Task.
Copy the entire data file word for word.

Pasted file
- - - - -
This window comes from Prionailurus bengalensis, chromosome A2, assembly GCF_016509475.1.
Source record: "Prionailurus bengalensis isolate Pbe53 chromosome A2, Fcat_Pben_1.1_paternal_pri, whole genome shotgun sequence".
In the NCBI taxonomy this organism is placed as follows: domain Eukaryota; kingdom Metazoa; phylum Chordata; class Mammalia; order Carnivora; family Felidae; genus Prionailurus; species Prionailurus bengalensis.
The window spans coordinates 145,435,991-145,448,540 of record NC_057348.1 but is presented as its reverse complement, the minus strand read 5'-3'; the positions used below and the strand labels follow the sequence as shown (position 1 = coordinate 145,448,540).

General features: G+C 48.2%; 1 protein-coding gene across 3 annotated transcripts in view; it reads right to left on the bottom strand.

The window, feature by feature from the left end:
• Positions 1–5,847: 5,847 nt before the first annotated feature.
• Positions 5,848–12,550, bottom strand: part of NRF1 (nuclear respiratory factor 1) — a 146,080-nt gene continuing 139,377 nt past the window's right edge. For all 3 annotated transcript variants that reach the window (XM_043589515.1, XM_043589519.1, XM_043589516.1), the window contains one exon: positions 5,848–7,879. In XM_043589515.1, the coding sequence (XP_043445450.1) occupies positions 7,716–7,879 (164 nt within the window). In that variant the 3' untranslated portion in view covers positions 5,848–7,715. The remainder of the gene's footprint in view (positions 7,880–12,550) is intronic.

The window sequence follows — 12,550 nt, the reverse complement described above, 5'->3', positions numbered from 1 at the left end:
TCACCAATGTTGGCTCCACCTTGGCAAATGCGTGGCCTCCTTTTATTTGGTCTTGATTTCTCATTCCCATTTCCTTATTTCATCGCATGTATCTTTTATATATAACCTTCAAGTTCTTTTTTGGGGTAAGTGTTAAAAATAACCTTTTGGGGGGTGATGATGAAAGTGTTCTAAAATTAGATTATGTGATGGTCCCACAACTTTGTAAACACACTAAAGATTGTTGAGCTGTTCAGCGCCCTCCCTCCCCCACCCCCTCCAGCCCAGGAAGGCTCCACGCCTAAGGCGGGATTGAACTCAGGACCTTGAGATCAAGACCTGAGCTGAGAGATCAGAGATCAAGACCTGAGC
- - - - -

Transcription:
This window comes from Prionailurus bengalensis, chromosome A2, assembly GCF_016509475.1.
Source record: "Prionailurus bengalensis isolate Pbe53 chromosome A2, Fcat_Pben_1.1_paternal_pri, whole genome shotgun sequence".
In the NCBI taxonomy this organism is placed as follows: domain Eukaryota; kingdom Metazoa; phylum Chordata; class Mammalia; order Carnivora; family Felidae; genus Prionailurus; species Prionailurus bengalensis.
The window spans coordinates 145,435,991-145,448,540 of record NC_057348.1 but is presented as its reverse complement, the minus strand read 5'-3'; the positions used below and the strand labels follow the sequence as shown (position 1 = coordinate 145,448,540).

General features: G+C 48.2%; 1 protein-coding gene across 3 annotated transcripts in view; it reads right to left on the bottom strand.

The window, feature by feature from the left end:
• Positions 1–5,847: 5,847 nt before the first annotated feature.
• Positions 5,848–12,550, bottom strand: part of NRF1 (nuclear respiratory factor 1) — a 146,080-nt gene continuing 139,377 nt past the window's right edge. For all 3 annotated transcript variants that reach the window (XM_043589515.1, XM_043589519.1, XM_043589516.1), the window contains one exon: positions 5,848–7,879. In XM_043589515.1, the coding sequence (XP_043445450.1) occupies positions 7,716–7,879 (164 nt within the window). In that variant the 3' untranslated portion in view covers positions 5,848–7,715. The remainder of the gene's footprint in view (positions 7,880–12,550) is intronic.

The window sequence follows — 12,550 nt, the reverse complement described above, 5'->3', positions numbered from 1 at the left end:
TCACCAATGTTGGCTCCACCTTGGCAAATGCGTGGCCTCCTTTTATTTGGTCTTGATTTCTCATTCCCATTTCCTTATTTCATCGCATGTATCTTTTATATATAACCTTCAAGTTCTTTTTTGGGGTAAGTGTTAAAAATAACCTTTTGGGGGGTGATGATGAAAGTGTTCTAAAATTAGATTATGTGATGGTCCCACAACTTTGTAAACACACTAAAGATTGTTGAGCTGTTCAGCGCCCTCCCTCCCCCACCCCCTCCAGCCCAGGAAGGCTCCACGCCTAAGGCGGGATTGAACTCAGGACCTTGAGATCAAGACCTGAGCTGAGAGATCAGAGATCAAGACCTGAGC